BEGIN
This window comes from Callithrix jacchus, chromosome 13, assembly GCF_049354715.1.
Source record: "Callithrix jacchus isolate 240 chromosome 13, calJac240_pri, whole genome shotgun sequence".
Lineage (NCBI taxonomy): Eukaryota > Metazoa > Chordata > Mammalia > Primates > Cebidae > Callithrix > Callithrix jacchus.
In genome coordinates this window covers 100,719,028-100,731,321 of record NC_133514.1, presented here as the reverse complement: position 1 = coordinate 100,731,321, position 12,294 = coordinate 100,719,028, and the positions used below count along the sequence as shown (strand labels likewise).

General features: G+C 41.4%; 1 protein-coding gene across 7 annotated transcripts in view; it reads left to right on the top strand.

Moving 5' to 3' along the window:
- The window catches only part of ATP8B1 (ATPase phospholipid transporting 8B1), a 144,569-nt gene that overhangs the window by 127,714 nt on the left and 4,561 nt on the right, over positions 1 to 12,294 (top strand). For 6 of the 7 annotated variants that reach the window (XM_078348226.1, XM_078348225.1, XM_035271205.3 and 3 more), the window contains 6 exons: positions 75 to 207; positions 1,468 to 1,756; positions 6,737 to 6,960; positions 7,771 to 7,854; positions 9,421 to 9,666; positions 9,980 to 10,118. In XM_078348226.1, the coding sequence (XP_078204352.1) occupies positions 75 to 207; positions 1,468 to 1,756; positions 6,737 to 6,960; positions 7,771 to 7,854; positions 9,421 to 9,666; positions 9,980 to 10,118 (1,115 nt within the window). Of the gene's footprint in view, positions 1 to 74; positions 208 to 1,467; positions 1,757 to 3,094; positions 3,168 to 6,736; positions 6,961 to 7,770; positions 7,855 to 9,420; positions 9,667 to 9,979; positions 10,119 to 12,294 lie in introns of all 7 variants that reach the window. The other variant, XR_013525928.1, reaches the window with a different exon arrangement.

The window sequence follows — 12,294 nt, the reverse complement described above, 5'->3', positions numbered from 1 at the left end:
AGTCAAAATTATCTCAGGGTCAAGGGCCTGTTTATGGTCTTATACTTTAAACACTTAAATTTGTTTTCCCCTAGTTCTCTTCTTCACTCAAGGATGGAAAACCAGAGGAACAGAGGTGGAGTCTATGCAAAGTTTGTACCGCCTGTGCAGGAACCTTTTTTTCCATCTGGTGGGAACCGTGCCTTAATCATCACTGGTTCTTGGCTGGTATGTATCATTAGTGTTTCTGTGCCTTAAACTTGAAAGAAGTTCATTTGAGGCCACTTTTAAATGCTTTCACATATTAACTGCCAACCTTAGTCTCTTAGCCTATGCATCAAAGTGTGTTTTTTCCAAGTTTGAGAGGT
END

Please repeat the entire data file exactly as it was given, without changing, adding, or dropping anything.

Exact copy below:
This window comes from Callithrix jacchus, chromosome 13, assembly GCF_049354715.1.
Source record: "Callithrix jacchus isolate 240 chromosome 13, calJac240_pri, whole genome shotgun sequence".
Lineage (NCBI taxonomy): Eukaryota > Metazoa > Chordata > Mammalia > Primates > Cebidae > Callithrix > Callithrix jacchus.
In genome coordinates this window covers 100,719,028-100,731,321 of record NC_133514.1, presented here as the reverse complement: position 1 = coordinate 100,731,321, position 12,294 = coordinate 100,719,028, and the positions used below count along the sequence as shown (strand labels likewise).

General features: G+C 41.4%; 1 protein-coding gene across 7 annotated transcripts in view; it reads left to right on the top strand.

Moving 5' to 3' along the window:
- The window catches only part of ATP8B1 (ATPase phospholipid transporting 8B1), a 144,569-nt gene that overhangs the window by 127,714 nt on the left and 4,561 nt on the right, over positions 1 to 12,294 (top strand). For 6 of the 7 annotated variants that reach the window (XM_078348226.1, XM_078348225.1, XM_035271205.3 and 3 more), the window contains 6 exons: positions 75 to 207; positions 1,468 to 1,756; positions 6,737 to 6,960; positions 7,771 to 7,854; positions 9,421 to 9,666; positions 9,980 to 10,118. In XM_078348226.1, the coding sequence (XP_078204352.1) occupies positions 75 to 207; positions 1,468 to 1,756; positions 6,737 to 6,960; positions 7,771 to 7,854; positions 9,421 to 9,666; positions 9,980 to 10,118 (1,115 nt within the window). Of the gene's footprint in view, positions 1 to 74; positions 208 to 1,467; positions 1,757 to 3,094; positions 3,168 to 6,736; positions 6,961 to 7,770; positions 7,855 to 9,420; positions 9,667 to 9,979; positions 10,119 to 12,294 lie in introns of all 7 variants that reach the window. The other variant, XR_013525928.1, reaches the window with a different exon arrangement.

The window sequence follows — 12,294 nt, the reverse complement described above, 5'->3', positions numbered from 1 at the left end:
AGTCAAAATTATCTCAGGGTCAAGGGCCTGTTTATGGTCTTATACTTTAAACACTTAAATTTGTTTTCCCCTAGTTCTCTTCTTCACTCAAGGATGGAAAACCAGAGGAACAGAGGTGGAGTCTATGCAAAGTTTGTACCGCCTGTGCAGGAACCTTTTTTTCCATCTGGTGGGAACCGTGCCTTAATCATCACTGGTTCTTGGCTGGTATGTATCATTAGTGTTTCTGTGCCTTAAACTTGAAAGAAGTTCATTTGAGGCCACTTTTAAATGCTTTCACATATTAACTGCCAACCTTAGTCTCTTAGCCTATGCATCAAAGTGTGTTTTTTCCAAGTTTGAGAGGT